Humans, being only human, tend to hang on to their cherished beliefs — even in the face of overwhelming contradiction. That’s why recantations — that is, public acts of refuting a previously held opinion — are so rare. This year, however, has presented several notable changes of heart where Bitcoin (BTC) and other cryptocurrencies were concerned — abetted, perhaps, by BTC’s climb to record price levels. Here are eight of the year’s more memorable turnarounds.
Nouriel Roubini, economist
Crypto’s most ferocious critic recanted in 2020. Roubini, an NYU professor of economics who gained fame by predicting the 2007–2009 housing bubble, has in recent years heaped scorn on cryptocurrencies and blockchain technology in general.
What he said in 2018: Part of Roubini’s testimony for the United States Senate went viral: “Crypto is the mother of all scams and (now busted) bubbles.” He also called blockchain “the most over-hyped technology ever, no better than a spreadsheet/database” — and this was just the title of his testimony.
In his Senate visit, Roubini compared Bitcoin “to other famous historical bubbles and scams — like Tulip-mania, the Mississippi Bubble, the South Sea Bubble.” He noted that Bitcoin’s price increases had been two or three times larger than that of previous bubbles, followed by “ensuing collapse and bust as fast and furious and deeper.” At the time, Bitcoin was somewhat in the doldrums, selling at about $6,300.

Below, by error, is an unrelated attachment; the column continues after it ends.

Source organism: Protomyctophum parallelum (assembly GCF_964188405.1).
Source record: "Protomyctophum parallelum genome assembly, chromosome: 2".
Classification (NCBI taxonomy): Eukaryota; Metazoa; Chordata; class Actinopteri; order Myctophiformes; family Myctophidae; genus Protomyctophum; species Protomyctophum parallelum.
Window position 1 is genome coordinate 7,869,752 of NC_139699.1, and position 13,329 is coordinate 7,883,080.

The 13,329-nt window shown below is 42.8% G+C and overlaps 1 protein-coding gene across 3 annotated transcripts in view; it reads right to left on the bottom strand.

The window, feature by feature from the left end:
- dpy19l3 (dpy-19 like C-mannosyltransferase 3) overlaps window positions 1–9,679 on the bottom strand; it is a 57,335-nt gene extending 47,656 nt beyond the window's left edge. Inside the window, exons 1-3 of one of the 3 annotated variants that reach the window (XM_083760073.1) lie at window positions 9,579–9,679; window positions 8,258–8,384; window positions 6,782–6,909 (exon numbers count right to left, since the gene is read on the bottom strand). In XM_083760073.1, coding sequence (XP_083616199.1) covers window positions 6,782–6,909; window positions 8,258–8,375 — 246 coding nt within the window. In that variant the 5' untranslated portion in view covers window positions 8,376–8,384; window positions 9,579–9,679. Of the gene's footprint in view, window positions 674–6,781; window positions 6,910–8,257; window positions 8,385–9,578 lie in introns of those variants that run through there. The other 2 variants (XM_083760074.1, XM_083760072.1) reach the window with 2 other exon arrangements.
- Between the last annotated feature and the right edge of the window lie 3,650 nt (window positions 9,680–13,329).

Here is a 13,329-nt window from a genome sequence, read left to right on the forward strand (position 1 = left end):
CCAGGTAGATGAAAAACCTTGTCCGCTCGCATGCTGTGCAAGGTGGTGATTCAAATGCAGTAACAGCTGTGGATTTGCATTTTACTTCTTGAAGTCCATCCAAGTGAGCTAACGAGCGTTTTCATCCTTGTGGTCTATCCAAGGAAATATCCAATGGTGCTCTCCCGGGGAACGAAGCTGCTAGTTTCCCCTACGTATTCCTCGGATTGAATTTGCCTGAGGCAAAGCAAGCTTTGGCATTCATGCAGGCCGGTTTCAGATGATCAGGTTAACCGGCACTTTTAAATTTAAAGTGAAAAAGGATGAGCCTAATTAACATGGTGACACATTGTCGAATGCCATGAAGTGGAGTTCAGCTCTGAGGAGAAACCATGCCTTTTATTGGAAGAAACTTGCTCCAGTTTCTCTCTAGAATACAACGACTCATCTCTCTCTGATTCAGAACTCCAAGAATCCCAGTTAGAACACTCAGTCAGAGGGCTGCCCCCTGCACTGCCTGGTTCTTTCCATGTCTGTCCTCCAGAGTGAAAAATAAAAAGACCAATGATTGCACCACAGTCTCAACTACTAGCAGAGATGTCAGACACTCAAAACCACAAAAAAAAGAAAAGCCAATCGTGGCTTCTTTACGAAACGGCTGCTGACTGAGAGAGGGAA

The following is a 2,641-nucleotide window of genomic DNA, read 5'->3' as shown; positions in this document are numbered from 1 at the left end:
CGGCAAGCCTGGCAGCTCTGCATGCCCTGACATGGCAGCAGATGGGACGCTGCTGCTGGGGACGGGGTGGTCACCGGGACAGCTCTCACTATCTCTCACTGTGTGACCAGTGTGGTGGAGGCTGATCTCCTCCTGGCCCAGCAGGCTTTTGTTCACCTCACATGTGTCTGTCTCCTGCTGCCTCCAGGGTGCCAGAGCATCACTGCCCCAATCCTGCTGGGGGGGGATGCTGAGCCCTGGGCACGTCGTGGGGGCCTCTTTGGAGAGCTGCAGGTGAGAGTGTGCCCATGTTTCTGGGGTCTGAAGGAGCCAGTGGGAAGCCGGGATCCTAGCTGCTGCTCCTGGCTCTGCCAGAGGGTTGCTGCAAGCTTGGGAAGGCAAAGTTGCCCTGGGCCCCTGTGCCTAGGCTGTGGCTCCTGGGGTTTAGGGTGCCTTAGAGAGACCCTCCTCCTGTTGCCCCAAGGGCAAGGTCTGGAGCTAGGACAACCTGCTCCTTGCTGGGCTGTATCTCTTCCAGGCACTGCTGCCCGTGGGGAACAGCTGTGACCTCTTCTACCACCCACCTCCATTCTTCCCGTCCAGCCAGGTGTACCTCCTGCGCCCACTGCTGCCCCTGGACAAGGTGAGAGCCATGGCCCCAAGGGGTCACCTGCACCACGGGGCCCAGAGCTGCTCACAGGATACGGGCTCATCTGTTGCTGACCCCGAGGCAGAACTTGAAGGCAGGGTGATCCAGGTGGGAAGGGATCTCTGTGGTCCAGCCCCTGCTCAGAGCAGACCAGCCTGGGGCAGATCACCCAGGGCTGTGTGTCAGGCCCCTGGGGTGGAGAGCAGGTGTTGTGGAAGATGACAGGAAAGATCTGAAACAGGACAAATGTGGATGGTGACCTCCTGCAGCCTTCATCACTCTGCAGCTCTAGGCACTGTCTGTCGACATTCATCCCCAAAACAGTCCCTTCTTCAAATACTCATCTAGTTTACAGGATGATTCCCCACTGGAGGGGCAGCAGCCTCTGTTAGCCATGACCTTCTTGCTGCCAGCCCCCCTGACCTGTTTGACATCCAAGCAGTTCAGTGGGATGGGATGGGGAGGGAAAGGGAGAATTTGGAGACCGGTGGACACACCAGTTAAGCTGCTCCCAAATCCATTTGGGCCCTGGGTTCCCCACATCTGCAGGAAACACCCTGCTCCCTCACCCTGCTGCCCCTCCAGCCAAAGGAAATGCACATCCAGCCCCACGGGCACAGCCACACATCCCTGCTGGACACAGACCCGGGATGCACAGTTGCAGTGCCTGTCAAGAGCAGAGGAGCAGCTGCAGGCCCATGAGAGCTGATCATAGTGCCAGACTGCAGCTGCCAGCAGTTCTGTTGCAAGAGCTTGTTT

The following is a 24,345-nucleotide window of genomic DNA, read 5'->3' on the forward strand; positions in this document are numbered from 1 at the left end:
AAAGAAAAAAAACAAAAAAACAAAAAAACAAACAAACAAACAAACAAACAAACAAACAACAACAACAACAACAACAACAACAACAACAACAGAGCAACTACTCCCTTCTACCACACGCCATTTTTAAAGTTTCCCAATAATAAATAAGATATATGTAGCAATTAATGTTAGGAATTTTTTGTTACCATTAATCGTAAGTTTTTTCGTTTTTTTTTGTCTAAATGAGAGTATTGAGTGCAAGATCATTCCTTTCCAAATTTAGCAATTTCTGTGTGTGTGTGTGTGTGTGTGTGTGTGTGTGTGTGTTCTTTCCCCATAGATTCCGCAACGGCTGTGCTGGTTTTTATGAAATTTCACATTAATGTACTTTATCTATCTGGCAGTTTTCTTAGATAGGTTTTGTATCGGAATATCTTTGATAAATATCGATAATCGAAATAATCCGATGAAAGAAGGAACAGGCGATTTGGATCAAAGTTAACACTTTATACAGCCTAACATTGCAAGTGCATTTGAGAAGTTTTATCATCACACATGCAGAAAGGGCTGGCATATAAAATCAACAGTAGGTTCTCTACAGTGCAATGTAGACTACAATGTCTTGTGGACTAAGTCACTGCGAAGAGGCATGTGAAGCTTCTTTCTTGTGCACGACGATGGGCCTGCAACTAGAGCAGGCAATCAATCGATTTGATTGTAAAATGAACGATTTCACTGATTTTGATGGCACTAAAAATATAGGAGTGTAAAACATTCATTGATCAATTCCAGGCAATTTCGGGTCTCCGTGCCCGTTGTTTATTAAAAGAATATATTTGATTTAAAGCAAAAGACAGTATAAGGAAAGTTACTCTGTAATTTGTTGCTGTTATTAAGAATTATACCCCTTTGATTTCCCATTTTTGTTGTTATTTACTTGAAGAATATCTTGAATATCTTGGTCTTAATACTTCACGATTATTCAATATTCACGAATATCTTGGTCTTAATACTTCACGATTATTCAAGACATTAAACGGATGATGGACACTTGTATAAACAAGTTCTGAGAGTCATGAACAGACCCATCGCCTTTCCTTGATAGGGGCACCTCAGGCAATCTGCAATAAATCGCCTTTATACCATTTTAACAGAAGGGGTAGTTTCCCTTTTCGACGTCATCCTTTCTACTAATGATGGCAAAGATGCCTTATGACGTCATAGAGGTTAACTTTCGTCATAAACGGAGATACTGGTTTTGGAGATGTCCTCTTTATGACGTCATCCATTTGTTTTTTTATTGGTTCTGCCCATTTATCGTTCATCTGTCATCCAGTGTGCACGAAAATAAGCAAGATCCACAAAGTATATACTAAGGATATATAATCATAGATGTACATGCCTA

What he said recently: In a Nov. 6, 2020 interview, Roublini admitted that Bitcoin — selling at about $15,500 at the time — might qualify as a “partial store of value,” primarily because of its algorithm that limits supply to 21 million BTC. Of course, Roubini also declared that Bitcoin “is not scalable, it’s not secure, it’s not decentralized, it’s not a currency,” and that it would be made irrelevant or “crowded out” within three years by central bank digital currencies.
Still, everything is relative. The professor’s partial pullback prompted economic historian Niall Ferguson to comment: “If I were as fond of hyperbole as he [Roubini] is, I would call this the biggest conversion since St. Paul.”
Stanley Druckenmiller, investor
Investor and hedge fund manager Stanley Druckenmiller — the man who “broke the Bank of England” along with George Soros in 1992 by betting against the British pound — appeared to abandon his previous crypto skepticism in 2020.
What he said then: “I look at Bitcoin as a solution in search of a problem,” Druckenmiller told the Economic Club of New York in June 2019. “I don’t understand why we need this thing. […] I wouldn’t be short it, I wouldn’t be long it. […] I don’t understand why it’s a store of value.”